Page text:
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Your Rights Under the Jones Act | The Karl Truman Law Office

Who Is Covered Under the Jones Act?

October 29, 2021

Because Louisville is on the Ohio River, many personal injury cases our firm handles involve injured workers who earn their living on barges, tug boats, docks, and bridges. In these cases, maritime workers are protected under either the Jones Act or the Longshore and Harbor Workers’ Compensation Act (LWHCA). 

Experienced maritime injury attorney Karl Truman is a second-generation merchant marine. He knows firsthand the challenges of working on the water and the devastation an injury can have on the lives of accident victims and their families. He is dedicated to helping his clients the maximum compensation you need to get your life back on track.

Who Is Entitled to Jones Act Benefits?

Maritime work is demanding, strenuous, and often dangerous. For maritime workers, the most common cause of injuries is often negligence that could have been prevented by following common safety practices. Unsecured cargo, wet stairs, faulty equipment, and other hazardous conditions can lead to severe injuries and illnesses, and even death.

Officially known as the Merchant Marine Act of 1920, the Jones Act was passed in 1920 to protect workers involved in maritime labor. The piece of legislature protects maritime workers who spend at least 30 percent of their active service time on a water vessel such as a:

  • Tug boat
  • Barge
  • Riverboat casino
  • Crew boat
  • Other types of water vessels

If your labor contributes to a vessel’s operation as a dock worker, cargo loader, or maintenance personnel, you may also be covered under the Jones Act. Certain maritime workers do not qualify for Jones Act benefits and must pursue benefits under the Longshore and Harbor Workers’ Compensation Act. An attorney can explain your rights and what benefits are most appropriate in your specific case.

How Is a “Seaman” Defined?

Under the Jones Act, key provisions apply to a specific class of workers called seamen. It is important to understand this distinction when pursuing an injury claim. However, it is also important to note that neither the Jones Act nor the Merchant Marine Act offers a binding definition of who exactly qualifies as a seaman.

Working on a watercraft does not automatically qualify a laborer as a seaman. Lawyers on both sides must determine if a plaintiff qualifies as a seaman by reviewing prior cases.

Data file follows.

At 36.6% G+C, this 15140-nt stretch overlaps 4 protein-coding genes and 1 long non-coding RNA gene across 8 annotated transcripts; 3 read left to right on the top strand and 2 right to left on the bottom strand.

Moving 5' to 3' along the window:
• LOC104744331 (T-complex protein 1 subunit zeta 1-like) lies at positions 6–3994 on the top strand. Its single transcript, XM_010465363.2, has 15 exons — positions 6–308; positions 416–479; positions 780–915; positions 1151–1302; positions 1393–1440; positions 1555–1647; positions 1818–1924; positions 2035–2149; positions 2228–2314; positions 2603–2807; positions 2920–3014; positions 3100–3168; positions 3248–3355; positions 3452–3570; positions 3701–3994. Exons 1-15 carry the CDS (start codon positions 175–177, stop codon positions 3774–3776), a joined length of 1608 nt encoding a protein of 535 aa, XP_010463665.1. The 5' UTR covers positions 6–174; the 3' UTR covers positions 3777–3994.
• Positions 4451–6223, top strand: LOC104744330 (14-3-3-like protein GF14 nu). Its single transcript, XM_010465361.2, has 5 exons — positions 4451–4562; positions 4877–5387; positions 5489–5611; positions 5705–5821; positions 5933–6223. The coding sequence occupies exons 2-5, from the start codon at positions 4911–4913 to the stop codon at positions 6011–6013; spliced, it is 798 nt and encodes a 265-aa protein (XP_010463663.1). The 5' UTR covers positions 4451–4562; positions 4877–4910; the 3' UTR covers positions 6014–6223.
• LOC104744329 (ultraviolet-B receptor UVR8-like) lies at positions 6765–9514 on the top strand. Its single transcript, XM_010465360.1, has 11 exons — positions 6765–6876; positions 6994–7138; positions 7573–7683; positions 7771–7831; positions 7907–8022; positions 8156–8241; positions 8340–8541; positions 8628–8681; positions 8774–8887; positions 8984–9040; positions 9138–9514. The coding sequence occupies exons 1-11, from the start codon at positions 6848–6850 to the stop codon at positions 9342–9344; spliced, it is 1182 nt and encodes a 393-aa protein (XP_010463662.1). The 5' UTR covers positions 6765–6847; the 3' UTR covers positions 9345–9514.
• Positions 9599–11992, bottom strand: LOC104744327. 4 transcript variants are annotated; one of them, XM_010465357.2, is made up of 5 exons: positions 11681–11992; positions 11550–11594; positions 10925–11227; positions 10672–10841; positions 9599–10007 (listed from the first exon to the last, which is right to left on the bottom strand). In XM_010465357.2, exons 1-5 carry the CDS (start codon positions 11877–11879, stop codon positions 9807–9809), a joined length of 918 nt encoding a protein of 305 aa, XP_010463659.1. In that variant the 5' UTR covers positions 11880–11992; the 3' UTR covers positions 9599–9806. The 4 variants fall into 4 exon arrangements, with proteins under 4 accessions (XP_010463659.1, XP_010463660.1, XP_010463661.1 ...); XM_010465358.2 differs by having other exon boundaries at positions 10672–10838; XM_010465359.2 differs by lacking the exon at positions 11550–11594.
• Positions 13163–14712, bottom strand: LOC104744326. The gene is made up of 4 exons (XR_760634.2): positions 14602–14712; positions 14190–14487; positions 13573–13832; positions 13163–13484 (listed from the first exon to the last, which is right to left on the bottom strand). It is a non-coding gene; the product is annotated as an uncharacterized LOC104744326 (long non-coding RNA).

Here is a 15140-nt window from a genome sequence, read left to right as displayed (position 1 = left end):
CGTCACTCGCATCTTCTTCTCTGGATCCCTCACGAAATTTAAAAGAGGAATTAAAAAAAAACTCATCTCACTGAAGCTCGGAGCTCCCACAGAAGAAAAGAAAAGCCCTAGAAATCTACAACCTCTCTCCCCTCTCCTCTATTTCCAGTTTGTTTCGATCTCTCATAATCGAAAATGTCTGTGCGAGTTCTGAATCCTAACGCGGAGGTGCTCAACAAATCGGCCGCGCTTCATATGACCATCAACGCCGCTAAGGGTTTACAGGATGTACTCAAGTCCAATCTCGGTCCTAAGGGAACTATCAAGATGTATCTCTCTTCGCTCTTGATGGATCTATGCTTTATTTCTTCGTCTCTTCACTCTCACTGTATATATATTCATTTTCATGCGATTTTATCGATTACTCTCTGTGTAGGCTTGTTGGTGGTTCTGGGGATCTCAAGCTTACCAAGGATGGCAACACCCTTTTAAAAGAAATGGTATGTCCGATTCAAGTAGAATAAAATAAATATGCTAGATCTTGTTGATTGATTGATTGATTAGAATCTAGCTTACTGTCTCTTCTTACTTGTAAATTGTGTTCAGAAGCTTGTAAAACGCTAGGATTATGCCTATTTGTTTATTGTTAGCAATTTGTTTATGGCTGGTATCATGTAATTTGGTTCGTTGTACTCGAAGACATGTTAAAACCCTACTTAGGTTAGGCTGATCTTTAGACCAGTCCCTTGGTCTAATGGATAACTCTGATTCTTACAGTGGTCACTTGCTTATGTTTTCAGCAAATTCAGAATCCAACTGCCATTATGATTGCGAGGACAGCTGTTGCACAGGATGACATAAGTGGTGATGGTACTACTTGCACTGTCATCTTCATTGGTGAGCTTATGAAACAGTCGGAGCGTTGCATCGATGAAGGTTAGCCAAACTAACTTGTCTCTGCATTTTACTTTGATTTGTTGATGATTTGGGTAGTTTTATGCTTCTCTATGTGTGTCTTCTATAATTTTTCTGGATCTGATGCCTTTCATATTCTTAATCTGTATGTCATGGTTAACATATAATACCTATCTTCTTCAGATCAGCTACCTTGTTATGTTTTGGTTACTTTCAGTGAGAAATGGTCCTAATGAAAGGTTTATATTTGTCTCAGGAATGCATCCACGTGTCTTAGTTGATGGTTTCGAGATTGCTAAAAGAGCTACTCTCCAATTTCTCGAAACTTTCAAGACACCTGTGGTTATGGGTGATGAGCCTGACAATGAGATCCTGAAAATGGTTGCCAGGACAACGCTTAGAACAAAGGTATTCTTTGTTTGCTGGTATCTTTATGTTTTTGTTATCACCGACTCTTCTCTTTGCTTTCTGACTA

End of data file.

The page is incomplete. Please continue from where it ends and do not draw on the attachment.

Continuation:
In the absence of a binding legal definition, most maritime lawyers and judges typically agree that a seaman is a person who is employed or otherwise engaged in any capacity onboard a vessel. Scientific personnel and sailing school instructors or students are usually exceptions to this. This broad definition has undergone changes over the years and remains subject to revision.

Workers who do not qualify as seamen may still be able to seek damages under the Longshore and Harbor Workers’ Compensation Act (LWHCA). This federal law covers dock workers, shipbuilders, and harbor construction workers who are injured in the wharf area of a harbor. LWHCA provisions differ from standard workers’ compensation laws and can often provide better compensation.

What Types of Injuries are Compensable Under the Jones Act?

So long as the injury occurred during the scope of the seaman’s employment, any injuries that occur due to the negligence of a vessel owner or other employee are compensable under the Jones Act. An injury that occurs off of a vessel may also be covered, depending on what the seaman was doing at the time of the injury.

Maritime worker injuries can result from a range of causes. Common accidents faced by workers on the Ohio River include:

  • Overboard accidents
  • Slipping on stairs and wet catwalks
  • Falls on unsecured ladders
  • Tripping on objects
  • Unsecured swinging cables
  • Unsecured cargo
  • Improperly stored fuel
  • Defective fuel lines
  • Combustible materials on deck
  • Tank leaks 

Owners of water vessels have an obligation to maintain the safety of their ships and any onboard equipment that may be used by workers. When vessel owners fail in this duty,  and a seaman is hurt as a result, the shipowner may be held liable.

Call Our Maritime Injury Attorney Today

Maritime law is complicated and involves an array of statutes, rules, and agreements. Your case may fall under federal court jurisdiction or be tried in a state court.

Before you accept any offer from your employer or insurance company, it is in your best interest to speak with a maritime injury attorney who has experience with these complex cases. At the Karl Truman Law Office, we’ve helped many wrongfully injured seamen in a range of difficult cases. We are committed to helping you pursue the compensation you need after a serious injury.

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If you were hurt in a work-related maritime accident, call the Karl Truman Law Office today at (502) 222-2222 or schedule your free consultation online. Our firm welcomes injured workers from the Louisville, Kentucky, and Jeffersonville, Indiana, areas.